Last year 119 people paid their council tax in Bristol Pounds. That’s great! But just imagine how much wealth we could keep moving around the city if we could increase that number this coming tax year!

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So, what happens to the Bristol Pounds the Council is getting now?

Many council employees choose to take a part of their wages in Bristol Pounds. In doing this, council employees (civil servants and councillors) take on the pledge to spend more of their own money locally. Some choose to buy their lunch from an independent café, pay their energy bills or buy their groceries, some decided to buy all their gifts from independent retailers. Watch from 0:56 to hear from Councillor Carla Denyer and then council employee Elaine Ashley:

But last year, Bristol City Council got even more ambitious. They decided to use their Bristol Pounds to choose a local architect firm Alec French for some crucial renovation work on Bristol’s City Hall. This kept a significant amount of public money within our local economy, passing on a pledge for Alec French to localise their supply chains too.

Here’s what Nigel Dyke, Director of Alec French had to say on why supporting our local economy is important:

“Alec French have had a Bristol Pound account for nearly 3 years now.  Set up in 2015 as part of our response to Bristol Green Capital we have used it to localise our supply chain wherever possible.  As a local business we see this as an important part of our commitment to Bristol and our support for a great organisation contributing massively to a better city.”

Paying your council tax is an amazing way of ensuring our hard-earned taxes work for communities in Bristol and don’t leak out of the city through large multi-national companies to offshore tax havens and executive pay deals. Let’s use our money for good.

Council tax bills will be hitting doormats from next week. So you can set up your Bristol Pound payments pretty soon (and if you don’t have an account yet, there’s still time to sign up to get your payments done in Bristol Pounds).

Here’s Hannah explaining how to do it:

If you have any troubles setting up the payment, we’ve got brand new video walk-throughs available (uploaded this week!) on our YouTube page. And you can always get in touch – I’m here to help you. Email me on ruby@bristolpound.org or call me on 0117 929 8642.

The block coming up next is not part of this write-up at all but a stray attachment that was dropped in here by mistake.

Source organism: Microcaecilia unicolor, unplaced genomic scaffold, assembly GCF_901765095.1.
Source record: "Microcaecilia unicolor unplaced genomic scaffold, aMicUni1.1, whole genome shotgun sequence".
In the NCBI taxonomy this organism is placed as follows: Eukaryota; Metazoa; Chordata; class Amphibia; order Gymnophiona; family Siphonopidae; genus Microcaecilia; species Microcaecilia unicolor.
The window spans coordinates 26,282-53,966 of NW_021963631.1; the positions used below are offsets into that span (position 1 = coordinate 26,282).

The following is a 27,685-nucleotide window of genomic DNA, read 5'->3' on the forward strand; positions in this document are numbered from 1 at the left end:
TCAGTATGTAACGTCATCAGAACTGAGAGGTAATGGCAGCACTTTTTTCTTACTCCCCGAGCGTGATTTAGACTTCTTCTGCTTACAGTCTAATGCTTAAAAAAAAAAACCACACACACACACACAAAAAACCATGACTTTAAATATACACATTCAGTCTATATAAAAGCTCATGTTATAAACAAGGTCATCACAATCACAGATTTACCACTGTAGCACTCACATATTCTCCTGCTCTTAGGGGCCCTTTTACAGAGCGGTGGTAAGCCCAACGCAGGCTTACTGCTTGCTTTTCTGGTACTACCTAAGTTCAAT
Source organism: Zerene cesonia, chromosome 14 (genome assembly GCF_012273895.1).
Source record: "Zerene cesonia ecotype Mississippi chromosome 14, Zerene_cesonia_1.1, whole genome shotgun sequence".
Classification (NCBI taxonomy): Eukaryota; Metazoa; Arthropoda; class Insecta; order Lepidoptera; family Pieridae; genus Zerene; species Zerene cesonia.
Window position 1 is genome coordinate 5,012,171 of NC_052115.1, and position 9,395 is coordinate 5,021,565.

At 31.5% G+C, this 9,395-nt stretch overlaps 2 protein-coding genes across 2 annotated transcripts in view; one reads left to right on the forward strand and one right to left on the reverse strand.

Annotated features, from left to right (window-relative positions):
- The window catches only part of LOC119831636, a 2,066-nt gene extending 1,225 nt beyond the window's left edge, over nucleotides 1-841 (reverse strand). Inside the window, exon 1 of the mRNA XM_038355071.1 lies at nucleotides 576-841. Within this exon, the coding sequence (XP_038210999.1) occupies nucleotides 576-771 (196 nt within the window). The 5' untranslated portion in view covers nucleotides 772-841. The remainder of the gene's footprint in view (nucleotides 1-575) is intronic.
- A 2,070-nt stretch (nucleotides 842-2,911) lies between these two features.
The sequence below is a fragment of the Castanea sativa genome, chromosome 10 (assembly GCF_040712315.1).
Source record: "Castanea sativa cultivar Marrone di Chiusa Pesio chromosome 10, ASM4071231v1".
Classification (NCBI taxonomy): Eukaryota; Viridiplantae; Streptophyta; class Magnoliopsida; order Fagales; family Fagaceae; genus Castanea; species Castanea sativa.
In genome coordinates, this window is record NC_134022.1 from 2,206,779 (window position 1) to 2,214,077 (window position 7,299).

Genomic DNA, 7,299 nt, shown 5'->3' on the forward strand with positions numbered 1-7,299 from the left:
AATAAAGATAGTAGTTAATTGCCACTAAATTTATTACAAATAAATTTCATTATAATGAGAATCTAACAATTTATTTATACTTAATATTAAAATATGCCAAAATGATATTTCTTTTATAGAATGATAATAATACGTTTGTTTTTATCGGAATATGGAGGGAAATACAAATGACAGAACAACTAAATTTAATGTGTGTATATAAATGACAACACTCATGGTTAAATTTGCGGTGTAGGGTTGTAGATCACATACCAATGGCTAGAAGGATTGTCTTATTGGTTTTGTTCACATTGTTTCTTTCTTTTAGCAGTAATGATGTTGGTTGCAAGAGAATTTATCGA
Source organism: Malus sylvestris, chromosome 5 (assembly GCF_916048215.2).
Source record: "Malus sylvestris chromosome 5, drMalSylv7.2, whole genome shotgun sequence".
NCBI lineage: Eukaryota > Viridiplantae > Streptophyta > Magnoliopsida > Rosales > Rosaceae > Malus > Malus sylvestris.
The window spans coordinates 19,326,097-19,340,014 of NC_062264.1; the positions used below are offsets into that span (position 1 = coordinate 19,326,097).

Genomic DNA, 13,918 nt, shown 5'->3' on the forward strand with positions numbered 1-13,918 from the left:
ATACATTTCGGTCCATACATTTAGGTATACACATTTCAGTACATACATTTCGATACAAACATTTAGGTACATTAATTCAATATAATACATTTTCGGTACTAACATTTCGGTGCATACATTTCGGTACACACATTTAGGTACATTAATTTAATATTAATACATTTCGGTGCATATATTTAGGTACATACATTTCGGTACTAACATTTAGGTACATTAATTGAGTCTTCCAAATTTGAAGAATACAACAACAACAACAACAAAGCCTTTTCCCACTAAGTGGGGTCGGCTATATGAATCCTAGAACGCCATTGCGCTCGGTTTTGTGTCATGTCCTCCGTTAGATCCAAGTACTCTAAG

Oh, and if you don’t have a Bristol Pound account yet, sign up for one now and let’s change money, for good!

Cheers all,

Ruby

There’s a new sterling £5 note out – so let’s celebrate… why Bristol’s is better

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In celebration of the UK’s new £5 notes, let’s remember why Bristol’s are better

This month the Bank of England has launched the new sterling five pound note. It will be stronger and more durable, with better security features: it is said to be “cleaner, safer and stronger” – so says the governor of the Bank of England, Mark Carney.

In celebration of the new, durable £5 note, let’s remember why Bristol notes offer a cleaner, greener, fairer alternative

The Bristol £B5 note reflects the colourful cultural diversity of our city and was lovingly created by local artist and musician Yoshino Shighara. It features an Aye-Aye; a highly endangered nocturnal lemur exploring Hotwells (or is it Totterdown?) with its colourful houses and bright lights.

Carney’s comments about the new sterling fiver are of course about the physical note itself, but we couldn’t help but think that the way money works today is far from ‘clean’. It is very easy for bankers to gamble our wealth away,  for multinationals to dodge tax and for arms and drugs dealers to plié their trades. It encourages unnecessary transport of goods that could be sourced more locally and so polluting the air and causing climate change. Is this money clean?